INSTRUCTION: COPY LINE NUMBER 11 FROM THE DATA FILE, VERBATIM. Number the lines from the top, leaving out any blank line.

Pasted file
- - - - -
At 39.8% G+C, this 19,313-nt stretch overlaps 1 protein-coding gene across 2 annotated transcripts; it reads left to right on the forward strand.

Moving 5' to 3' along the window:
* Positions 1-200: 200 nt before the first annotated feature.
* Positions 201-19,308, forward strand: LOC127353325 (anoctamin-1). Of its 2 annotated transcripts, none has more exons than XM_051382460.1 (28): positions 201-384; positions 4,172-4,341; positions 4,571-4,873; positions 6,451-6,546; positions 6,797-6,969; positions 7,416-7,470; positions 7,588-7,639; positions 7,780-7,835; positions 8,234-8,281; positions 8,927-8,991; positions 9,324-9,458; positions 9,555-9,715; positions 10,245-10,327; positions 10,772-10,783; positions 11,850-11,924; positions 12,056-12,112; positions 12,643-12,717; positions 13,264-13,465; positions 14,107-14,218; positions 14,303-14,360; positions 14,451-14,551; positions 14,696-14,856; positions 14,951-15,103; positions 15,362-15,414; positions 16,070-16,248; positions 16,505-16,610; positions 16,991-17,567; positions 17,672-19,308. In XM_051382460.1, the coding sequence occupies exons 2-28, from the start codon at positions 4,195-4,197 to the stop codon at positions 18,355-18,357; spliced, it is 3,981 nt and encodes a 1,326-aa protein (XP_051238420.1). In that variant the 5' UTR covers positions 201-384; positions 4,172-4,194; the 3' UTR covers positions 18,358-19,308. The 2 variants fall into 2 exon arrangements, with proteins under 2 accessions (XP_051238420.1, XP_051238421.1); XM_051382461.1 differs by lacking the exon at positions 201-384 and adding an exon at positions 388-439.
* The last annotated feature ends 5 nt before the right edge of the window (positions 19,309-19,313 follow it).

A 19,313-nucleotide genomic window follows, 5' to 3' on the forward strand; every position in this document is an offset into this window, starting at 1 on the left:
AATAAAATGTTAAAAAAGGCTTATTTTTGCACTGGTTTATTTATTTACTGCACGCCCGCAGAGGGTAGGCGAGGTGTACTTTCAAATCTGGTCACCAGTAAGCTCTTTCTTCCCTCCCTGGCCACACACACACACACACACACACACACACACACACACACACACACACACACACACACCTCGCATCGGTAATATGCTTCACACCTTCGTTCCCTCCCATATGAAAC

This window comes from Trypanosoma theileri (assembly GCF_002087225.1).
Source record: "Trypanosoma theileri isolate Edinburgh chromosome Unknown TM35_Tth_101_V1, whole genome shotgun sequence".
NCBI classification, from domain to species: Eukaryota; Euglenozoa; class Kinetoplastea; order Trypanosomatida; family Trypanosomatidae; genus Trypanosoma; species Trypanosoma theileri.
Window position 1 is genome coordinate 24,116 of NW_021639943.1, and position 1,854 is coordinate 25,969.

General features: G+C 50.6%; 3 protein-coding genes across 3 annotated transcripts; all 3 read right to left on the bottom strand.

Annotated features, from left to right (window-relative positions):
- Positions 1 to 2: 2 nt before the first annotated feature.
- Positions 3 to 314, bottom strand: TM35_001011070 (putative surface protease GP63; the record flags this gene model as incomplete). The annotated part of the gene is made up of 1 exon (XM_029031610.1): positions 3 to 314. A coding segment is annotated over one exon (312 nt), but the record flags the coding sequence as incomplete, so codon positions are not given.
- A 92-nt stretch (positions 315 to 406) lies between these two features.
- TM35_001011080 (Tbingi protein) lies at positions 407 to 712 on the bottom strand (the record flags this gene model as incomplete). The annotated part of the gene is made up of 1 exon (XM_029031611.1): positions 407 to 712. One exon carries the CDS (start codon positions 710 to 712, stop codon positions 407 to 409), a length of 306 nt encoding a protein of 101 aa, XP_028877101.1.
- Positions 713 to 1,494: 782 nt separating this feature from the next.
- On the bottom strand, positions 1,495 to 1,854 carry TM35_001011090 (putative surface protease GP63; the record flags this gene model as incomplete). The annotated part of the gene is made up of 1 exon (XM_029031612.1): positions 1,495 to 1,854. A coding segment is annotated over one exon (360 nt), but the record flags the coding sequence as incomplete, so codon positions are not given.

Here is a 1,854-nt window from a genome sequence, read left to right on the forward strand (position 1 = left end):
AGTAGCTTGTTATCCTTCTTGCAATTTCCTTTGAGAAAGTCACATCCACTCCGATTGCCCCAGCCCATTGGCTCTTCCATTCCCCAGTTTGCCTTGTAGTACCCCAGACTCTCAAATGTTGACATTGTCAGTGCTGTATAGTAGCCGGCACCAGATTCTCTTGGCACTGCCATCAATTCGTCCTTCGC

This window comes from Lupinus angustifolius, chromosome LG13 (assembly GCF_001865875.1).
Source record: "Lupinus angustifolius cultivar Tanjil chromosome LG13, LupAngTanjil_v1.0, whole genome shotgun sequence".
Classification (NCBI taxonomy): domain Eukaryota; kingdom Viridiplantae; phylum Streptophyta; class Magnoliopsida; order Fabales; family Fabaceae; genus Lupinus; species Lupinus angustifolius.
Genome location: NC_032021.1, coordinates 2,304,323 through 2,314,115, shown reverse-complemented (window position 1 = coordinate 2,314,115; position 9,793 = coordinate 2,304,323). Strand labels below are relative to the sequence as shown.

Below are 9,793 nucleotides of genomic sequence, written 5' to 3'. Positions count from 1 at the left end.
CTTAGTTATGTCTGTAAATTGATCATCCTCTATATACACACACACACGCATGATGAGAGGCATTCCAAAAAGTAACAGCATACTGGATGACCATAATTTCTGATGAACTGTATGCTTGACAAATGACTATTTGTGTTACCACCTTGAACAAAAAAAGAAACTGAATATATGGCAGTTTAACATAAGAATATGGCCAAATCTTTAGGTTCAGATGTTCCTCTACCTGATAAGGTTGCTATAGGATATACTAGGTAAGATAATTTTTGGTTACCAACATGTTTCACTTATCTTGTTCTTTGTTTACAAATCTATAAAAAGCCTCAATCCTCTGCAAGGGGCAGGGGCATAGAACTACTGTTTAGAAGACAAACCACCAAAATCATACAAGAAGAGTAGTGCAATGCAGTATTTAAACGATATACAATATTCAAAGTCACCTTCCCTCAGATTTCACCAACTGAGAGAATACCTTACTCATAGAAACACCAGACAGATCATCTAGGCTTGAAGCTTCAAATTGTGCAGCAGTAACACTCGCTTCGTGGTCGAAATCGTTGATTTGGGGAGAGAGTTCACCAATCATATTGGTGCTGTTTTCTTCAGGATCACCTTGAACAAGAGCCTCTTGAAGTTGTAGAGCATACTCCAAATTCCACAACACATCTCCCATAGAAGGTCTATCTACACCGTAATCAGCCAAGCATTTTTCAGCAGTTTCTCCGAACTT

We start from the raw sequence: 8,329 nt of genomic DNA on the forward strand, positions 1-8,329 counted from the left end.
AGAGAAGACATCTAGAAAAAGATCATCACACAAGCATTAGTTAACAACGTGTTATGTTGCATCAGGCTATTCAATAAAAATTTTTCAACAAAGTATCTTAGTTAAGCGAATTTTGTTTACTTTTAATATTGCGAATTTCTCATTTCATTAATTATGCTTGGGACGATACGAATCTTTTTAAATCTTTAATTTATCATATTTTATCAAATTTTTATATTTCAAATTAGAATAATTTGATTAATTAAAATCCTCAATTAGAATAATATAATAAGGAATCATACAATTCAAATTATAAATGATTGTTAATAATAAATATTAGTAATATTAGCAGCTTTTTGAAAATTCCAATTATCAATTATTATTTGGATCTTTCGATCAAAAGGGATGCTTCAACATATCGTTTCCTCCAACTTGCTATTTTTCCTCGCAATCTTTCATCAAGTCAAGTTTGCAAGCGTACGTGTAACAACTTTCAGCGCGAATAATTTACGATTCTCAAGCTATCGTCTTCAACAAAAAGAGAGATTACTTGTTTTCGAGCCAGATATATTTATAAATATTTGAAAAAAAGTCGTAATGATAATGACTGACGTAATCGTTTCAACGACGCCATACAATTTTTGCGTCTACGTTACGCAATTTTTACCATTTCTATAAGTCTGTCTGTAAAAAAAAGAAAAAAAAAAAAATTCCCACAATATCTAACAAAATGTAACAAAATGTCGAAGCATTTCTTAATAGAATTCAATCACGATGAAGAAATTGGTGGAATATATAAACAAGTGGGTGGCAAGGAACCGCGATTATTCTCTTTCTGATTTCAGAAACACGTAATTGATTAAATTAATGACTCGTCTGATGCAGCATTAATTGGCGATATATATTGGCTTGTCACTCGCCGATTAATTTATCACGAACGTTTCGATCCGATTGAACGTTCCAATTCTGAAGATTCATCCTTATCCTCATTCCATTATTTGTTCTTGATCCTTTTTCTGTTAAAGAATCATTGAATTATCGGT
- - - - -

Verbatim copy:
Window position 1 is genome coordinate 24,116 of NW_021639943.1, and position 1,854 is coordinate 25,969.